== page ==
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Re: Finding a shorter form for coplanar point in 3D space
*To*: mathgroup at smc.vnet.net
*Subject*: [mg65168] Re: [mg65135] Finding a shorter form for coplanar point in 3D space
*From*: "Carl K. Woll" <carlw at wolfram.com>
*Date*: Wed, 15 Mar 2006 23:59:59 -0500 (EST)
*References*: <200603151129.GAA23276@smc.vnet.net>
*Sender*: owner-wri-mathgroup at wolfram.com
JÃ¡nos wrote:
> Hi,
>
> Let say I have a Line in 3D with points A(xa,ya,0) and B(xb,yb,zb)
> and the distance between the two points in space is "l" -small "L".
> Then I move this line into another position where the end points will
> be C(xc,yc,0) and D(xd,yd,zd). The move is such that A,B and D are
> collinear, A and C remain in the xy-plane and A,B,C and D are
> coplanar. The distance between C and D are also "l". Let's say I
> know the coordinates of A, B, and C and I am looking for D(xd,yd,zd).
>
Why wouldn't you define point D as
{xa+(xb-xa)t,ya+(yb-ya)t,zb t}
Then collinearity of D with A and B is guaranteed, and you only have one
unknown to solve for instead of 3.
> From the condition of collinearity of A,B,C is coming that the
> determinant of the matrix created from the coordinates has to vanish
> so my first equation eqn1:
>
> In[1]:=
> m = {{xa, ya, 0}, {xb, yb,
> zb}, {xd, yd, zd}}
>
> In[2]:=
> eqn1 = Det[m] == 0
> Out[2]=
> xd*ya*zb - xa*yd*zb -
> xb*ya*zd + xa*yb*zd == 0
>
This equation is unnecessary when using the parametric form of D I gave
above.
> The second equation is coming from the fact that the distance between
> C and D is "l":
>
> In[11]:=
> eqn2 = (xc - xd)^2 +
> (yc - yd)^2 + zd^2 == l^2
>
With one unknown, this is the only equation you need. Defining the points:
pa = {xa, ya, 0};
pb = {xb, yb, zb};
pc = {xc, yc, 0};
pd = {xa + (xb - xa) t, ya + (yb - ya) t, zb t};
Solve the resulting distance equation, where I suppress the output as
its a little messy:
In[129]:=
Solve[(pb - pa) . (pb - pa) == (pd - pc) . (pd - pc), t];
We get two solutions, as expected for a quadratic equation in t. We can
obtain the coordinates of pd by substituting this value of t into it.
Perhaps I'm misunderstanding your problem, as you state that you
expected 16 solutions.
Carl Woll
Wolfram Research
> The third equation is given by similar triangles. Let say if the
> vertical projection of D down to the xy-plane is Dxy and the same for
> B is Bxy, then BBxy:BxyA == DDxy:DxyA. In coordinates:
>
> eqn3 = zb/Sqrt[(xa - xb)^2 +
> (ya - yb)^2] ==
> zd/Sqrt[(xa - xd)^2 +
> (ya - yd)^2]
>
> Well, if I put all three into Solve, like this innocent looking
> sol=Solve[{eqn1,eqn2,eqn3},{xd,yd,zd}], Solve will take my G5 duo
> into the bushes forever. It looks to me that I should have up to max
> 16 solutions for {xd,yd,zd}.
>
> If I try to be cleaver and solve eqn3 for zd:
>
> In[22]:=
> solzd = Solve[eqn3, zd]
> Out[22]=
> {{zd -> (Sqrt[(xa - xd)^2 +
> (ya - yd)^2]*zb)/
> Sqrt[(xa - xb)^2 +
> (ya - yb)^2]}}
>
> and punch it back to eqn1 and eqn2 then I get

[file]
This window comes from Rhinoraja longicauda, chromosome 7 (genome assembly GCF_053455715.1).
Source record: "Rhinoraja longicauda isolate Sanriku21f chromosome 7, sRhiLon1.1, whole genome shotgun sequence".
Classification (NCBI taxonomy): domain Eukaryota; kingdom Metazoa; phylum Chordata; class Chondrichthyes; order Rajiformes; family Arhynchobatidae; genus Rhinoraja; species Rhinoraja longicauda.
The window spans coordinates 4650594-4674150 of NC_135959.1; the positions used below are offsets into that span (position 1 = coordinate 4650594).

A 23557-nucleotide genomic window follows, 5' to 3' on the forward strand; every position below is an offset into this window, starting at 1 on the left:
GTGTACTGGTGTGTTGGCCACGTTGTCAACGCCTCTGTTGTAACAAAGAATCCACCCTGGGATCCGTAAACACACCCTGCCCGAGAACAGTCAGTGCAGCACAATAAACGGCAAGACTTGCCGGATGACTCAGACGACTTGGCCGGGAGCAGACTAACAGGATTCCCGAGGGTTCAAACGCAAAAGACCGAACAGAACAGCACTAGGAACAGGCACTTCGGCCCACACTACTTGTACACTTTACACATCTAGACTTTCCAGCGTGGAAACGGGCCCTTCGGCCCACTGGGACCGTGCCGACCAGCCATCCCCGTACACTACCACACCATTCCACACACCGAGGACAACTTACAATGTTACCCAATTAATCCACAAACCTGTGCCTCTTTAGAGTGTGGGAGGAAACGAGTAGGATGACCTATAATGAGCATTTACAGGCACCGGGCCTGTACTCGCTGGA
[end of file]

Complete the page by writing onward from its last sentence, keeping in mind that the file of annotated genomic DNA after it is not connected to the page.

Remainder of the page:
>
> In[8]:=
> eqn1
> Out[8]=
> xd*ya*zb -
> (xb*ya*Sqrt[(xa - xd)^2 +
> (ya - yd)^2]*zb)/
> Sqrt[(xa - xb)^2 +
> (ya - yb)^2] +
> (xa*yb*Sqrt[(xa - xd)^2 +
> (ya - yd)^2]*zb)/
> Sqrt[(xa - xb)^2 +
> (ya - yb)^2] -
> xa*yd*zb == 0
>
> and
>
> In[13]:=
> eqn2
> Out[13]=
> (xc - xd)^2 + (yc - yd)^2 +
> (((xa - xd)^2 + (ya - yd)^
> 2)*zb^2)/
> ((xa - xb)^2 + (ya - yb)^
> 2) == l^2
>
> Now these two still take my G5 Duo to the laundry if I try Solve
> [{eqn1,eqn2},{xd,yd}].
> The next step to do is to solve eqn1 for yd:
>
> In[22]:=
> solyd = Flatten[Solve[eqn1,
> yd]]
> Out[22]=
> {yd -> ((-xb)*ya + xd*ya +
> xa*yb - xd*yb)/
> (xa - xb), yd ->
> (xa^2*xb*ya + xa^2*xd*ya -
> 2*xa*xb*xd*ya +
> xb*ya^3 + xd*ya^3 -
> xa^3*yb + xa^2*xd*yb -
> xa*ya^2*yb - xd*ya^2*yb)/
> (xa^3 - xa^2*xb +
> xa*ya^2 + xb*ya^2 -
> 2*xa*ya*yb)}
>
> and punch it back to eqn2. Eqn2 will become two equations, eqn21 and
> eqn22.
>
> In[28]:=
> eqn21 = eqn2 /. yd ->
> solyd[[1,2]]
> Out[28]=
> (xc - xd)^2 +
> (-(((-xb)*ya + xd*ya +
> xa*yb - xd*yb)/
> (xa - xb)) + yc)^2 +
> (((xa - xd)^2 +
> (ya - ((-xb)*ya +
> xd*ya + xa*yb -
> xd*yb)/(xa - xb))^
> 2)*zb^2)/
> ((xa - xb)^2 + (ya - yb)^
> 2) == l^2
>
> and
>
> In[33]:=
> eqn22 = eqn2 /. yd ->
> solyd[[2,2]]
> Out[33]=
> (xc - xd)^2 +
> (-((xa^2*xb*ya + xa^2*xd*
> ya - 2*xa*xb*xd*ya +
> xb*ya^3 + xd*ya^3 -
> xa^3*yb + xa^2*xd*
> yb - xa*ya^2*yb -
> xd*ya^2*yb)/(xa^3 -
> xa^2*xb + xa*ya^2 +
> xb*ya^2 - 2*xa*ya*
> yb)) + yc)^2 +
> (((xa - xd)^2 +
> (ya - (xa^2*xb*ya +
> xa^2*xd*ya -
> 2*xa*xb*xd*ya +
> xb*ya^3 + xd*ya^3 -
> xa^3*yb + xa^2*xd*
> yb - xa*ya^2*yb -
> xd*ya^2*yb)/
> (xa^3 - xa^2*xb +
> xa*ya^2 + xb*ya^2 -
> 2*xa*ya*yb))^2)*
> zb^2)/((xa - xb)^2 +
> (ya - yb)^2) == l^2
>
>
> Solving these two is now a breeze for the G5 duo and both give two
> solutions. The third and fourth solutions for xd are quite a few
> pages long.
>
> I am wondering if there is another way - like using cylindrical
> coordinate system or using Reduce - to get shorter looking
> solutions. Does Solve do a FullSimplify on its findings ?
>
> Thanks ahead,
>
> Jç?£os
>
>
> ----------------------------------------------
> Trying to argue with a politician is like lifting up the head of a
> corpse.
> (S. Lem: His Master Voice)
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